Monday, December 08, 2003

The Nice People at the St. Pete Times didn't have any new information, but very patiently explained some of the legal processes. Those of you who are attorneys or who have been arrested a lot may already know this, but it was news to me:

When an 'incident' happens, the cops arrest the most likely suspect. In this case they chose the guy that fired that gun. They take him to the station and a judge then decides about bail, if any. The information on the case is sent up to the state attorney's office, and it's the state attorney's responsibility to decide whether any charges should actually be filed, and if anyone else should be arrested and charged. Apparently being arrested doesn't mean quite as much as I thought it did. Certainly it's a pain in the backside for the arrestee; you're in jail for at least until you can see a judge and get bail and you have the very real potential of charges hanging over you, but you're not yet in 'real' trouble.

The state attorney's office has up to a year after the arrest to investigate and determine whether or not charges should be formally filed. If charges are formally filed against you by the state attorney, you are now offically in real trouble.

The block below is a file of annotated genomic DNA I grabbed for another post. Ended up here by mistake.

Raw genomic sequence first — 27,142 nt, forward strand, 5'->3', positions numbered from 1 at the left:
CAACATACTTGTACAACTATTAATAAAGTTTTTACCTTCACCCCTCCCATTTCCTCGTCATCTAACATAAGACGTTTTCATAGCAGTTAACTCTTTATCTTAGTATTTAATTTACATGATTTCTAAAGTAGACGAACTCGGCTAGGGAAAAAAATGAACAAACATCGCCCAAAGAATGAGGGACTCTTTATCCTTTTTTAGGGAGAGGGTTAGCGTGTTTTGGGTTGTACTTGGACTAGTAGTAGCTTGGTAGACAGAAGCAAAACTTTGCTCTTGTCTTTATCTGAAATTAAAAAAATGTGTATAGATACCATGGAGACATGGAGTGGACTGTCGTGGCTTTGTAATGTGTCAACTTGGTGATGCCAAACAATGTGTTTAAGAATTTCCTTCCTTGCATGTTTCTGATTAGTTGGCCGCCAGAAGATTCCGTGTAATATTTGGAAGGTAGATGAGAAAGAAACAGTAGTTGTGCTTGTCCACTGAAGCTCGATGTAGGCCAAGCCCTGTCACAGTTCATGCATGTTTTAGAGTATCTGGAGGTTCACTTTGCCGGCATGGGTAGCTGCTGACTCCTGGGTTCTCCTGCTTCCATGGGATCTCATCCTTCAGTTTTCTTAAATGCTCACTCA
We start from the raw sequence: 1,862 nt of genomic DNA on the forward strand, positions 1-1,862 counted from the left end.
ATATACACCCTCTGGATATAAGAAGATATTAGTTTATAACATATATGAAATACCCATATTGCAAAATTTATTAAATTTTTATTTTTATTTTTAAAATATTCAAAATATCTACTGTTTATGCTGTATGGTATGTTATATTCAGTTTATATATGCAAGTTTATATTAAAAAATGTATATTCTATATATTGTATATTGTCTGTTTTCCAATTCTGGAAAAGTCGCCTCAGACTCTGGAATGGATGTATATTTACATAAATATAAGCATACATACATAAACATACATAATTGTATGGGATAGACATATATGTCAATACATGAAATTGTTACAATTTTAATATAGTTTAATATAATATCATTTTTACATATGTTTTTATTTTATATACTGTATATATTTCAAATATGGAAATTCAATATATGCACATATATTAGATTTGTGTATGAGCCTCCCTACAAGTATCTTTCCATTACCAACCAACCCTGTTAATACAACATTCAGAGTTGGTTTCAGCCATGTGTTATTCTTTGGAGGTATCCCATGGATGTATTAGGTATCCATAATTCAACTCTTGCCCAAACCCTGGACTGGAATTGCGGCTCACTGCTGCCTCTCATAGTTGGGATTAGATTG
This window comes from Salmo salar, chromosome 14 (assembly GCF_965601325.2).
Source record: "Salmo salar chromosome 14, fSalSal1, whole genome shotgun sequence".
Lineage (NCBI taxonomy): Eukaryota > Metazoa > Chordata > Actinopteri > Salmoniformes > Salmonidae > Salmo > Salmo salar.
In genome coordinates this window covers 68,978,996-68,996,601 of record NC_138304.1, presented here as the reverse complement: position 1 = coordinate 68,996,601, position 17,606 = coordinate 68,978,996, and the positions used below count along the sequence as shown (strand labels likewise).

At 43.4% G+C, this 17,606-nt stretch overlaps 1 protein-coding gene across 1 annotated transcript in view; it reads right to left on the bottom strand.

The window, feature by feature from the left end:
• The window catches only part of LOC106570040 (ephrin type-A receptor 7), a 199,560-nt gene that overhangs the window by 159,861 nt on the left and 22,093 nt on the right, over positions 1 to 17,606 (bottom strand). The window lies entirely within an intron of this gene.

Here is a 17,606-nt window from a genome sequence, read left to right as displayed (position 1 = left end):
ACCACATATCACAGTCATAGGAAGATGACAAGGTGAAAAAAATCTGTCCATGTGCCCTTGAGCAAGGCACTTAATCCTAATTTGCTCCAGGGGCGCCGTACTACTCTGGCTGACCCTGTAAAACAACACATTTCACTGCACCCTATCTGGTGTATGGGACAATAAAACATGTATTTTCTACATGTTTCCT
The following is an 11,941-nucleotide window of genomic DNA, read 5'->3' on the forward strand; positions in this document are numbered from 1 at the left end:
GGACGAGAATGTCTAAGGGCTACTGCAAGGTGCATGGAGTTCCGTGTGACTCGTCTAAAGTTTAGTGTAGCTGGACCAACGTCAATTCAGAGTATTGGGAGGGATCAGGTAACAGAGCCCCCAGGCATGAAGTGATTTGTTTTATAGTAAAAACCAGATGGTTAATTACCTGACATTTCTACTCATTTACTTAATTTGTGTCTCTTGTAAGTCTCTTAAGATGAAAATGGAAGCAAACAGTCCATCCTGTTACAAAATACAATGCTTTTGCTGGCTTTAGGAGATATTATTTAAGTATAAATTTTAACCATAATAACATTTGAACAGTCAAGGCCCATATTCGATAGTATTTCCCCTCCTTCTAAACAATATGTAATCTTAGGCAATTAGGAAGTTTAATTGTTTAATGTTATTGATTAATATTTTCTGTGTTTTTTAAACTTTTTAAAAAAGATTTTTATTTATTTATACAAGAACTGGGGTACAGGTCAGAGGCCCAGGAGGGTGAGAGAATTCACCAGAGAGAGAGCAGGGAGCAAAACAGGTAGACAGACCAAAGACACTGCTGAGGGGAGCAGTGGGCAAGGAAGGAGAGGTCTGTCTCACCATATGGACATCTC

The St. Pete Times lady, who didn't seem especially anxious to have her name immortalized in my humble blog, was of the opinion that Spaulding would get off either completely or else very lightly. As she said, a judge doesn't release someone who's been charged with attempted murder on their own recognizance unless he or she felt that the individual was no danger to society and that the charges would most likely not be filed. The fact that misdemeanor battery charges were filed against the 3 thugs is also a good sign, as it makes a very strong statement in favor of self-defense.

SO we are all in limbo until the Pinellas/Pasco state attorney's office finishes its investigation and decides whether or not to file charges, and if so, against whom. There are apparently many possible alternatives. In between pressing the attempted murder charge and exonerating Spaulding completely, the attorney's office could offer some sort of a plea bargain like a charge of firing a weapon in public.

The problem with any sort of a plea bargain would be that it would make Mr. Spaulding lose his concealed weapons permit. Your record has to be squeaky clean, and I do mean squeaky, to have a permit.

I would still like to know why Mr. Spaulding was arrested on such a serious charge, and how many bullets he fired, and what sort of bullets the police use, and why, if a .22 is such a dangerous caliber, don't the cops use it themselves, and what, if anything, the police do in such a case to ensure the safety of a now-weaponless person, and how many guns they confiscated, and why they took all his weapons (if they really did & if he had more than one weapon to take) - probably because of the seriousness of the charge, which puts me full circle.

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